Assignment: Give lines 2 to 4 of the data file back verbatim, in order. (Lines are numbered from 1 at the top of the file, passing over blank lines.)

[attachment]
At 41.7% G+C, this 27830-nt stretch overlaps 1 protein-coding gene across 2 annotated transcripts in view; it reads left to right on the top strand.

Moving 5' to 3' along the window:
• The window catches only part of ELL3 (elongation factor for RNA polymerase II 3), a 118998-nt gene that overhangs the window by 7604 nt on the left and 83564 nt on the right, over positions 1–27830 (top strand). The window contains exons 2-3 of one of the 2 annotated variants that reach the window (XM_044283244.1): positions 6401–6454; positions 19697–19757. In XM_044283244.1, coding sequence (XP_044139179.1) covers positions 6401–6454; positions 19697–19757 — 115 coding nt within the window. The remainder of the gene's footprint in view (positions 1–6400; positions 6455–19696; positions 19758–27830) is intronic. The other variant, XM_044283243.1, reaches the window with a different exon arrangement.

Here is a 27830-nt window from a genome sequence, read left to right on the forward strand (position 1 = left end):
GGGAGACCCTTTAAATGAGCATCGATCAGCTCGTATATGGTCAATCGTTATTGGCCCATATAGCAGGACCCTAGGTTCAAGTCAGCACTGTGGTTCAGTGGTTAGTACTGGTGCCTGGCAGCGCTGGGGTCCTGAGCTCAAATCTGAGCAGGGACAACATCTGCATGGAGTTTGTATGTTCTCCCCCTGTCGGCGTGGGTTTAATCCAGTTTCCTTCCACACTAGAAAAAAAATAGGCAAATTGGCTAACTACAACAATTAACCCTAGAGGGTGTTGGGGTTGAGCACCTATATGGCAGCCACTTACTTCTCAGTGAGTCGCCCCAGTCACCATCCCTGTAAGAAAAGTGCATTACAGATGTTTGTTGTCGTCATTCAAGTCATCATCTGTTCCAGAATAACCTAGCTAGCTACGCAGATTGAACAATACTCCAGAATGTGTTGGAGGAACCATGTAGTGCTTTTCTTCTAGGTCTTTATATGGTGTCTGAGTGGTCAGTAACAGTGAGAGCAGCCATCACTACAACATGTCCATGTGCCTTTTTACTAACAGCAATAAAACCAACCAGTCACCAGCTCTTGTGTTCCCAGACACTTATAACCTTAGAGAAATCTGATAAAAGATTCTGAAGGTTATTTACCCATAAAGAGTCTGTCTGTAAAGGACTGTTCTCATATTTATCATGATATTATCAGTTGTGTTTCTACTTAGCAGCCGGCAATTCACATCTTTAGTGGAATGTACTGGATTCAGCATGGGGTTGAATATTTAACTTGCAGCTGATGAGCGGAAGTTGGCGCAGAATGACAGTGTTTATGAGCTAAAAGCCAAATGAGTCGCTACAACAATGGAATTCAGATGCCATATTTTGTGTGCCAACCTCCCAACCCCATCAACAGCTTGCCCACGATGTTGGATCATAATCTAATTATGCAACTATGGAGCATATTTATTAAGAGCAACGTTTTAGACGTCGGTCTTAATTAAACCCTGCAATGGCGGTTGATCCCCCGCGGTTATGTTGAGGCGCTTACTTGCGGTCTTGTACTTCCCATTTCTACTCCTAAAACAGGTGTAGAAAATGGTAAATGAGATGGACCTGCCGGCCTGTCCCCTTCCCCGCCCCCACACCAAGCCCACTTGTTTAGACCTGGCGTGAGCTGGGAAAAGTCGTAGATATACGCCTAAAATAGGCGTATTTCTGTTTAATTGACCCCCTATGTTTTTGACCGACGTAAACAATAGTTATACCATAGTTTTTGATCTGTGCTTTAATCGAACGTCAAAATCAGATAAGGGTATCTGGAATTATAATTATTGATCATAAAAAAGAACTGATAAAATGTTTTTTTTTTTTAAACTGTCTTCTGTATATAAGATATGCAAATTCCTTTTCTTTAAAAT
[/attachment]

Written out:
Moving 5' to 3' along the window:
• The window catches only part of ELL3 (elongation factor for RNA polymerase II 3), a 118998-nt gene that overhangs the window by 7604 nt on the left and 83564 nt on the right, over positions 1–27830 (top strand). The window contains exons 2-3 of one of the 2 annotated variants that reach the window (XM_044283244.1): positions 6401–6454; positions 19697–19757. In XM_044283244.1, coding sequence (XP_044139179.1) covers positions 6401–6454; positions 19697–19757 — 115 coding nt within the window. The remainder of the gene's footprint in view (positions 1–6400; positions 6455–19696; positions 19758–27830) is intronic. The other variant, XM_044283243.1, reaches the window with a different exon arrangement.

Here is a 27830-nt window from a genome sequence, read left to right on the forward strand (position 1 = left end):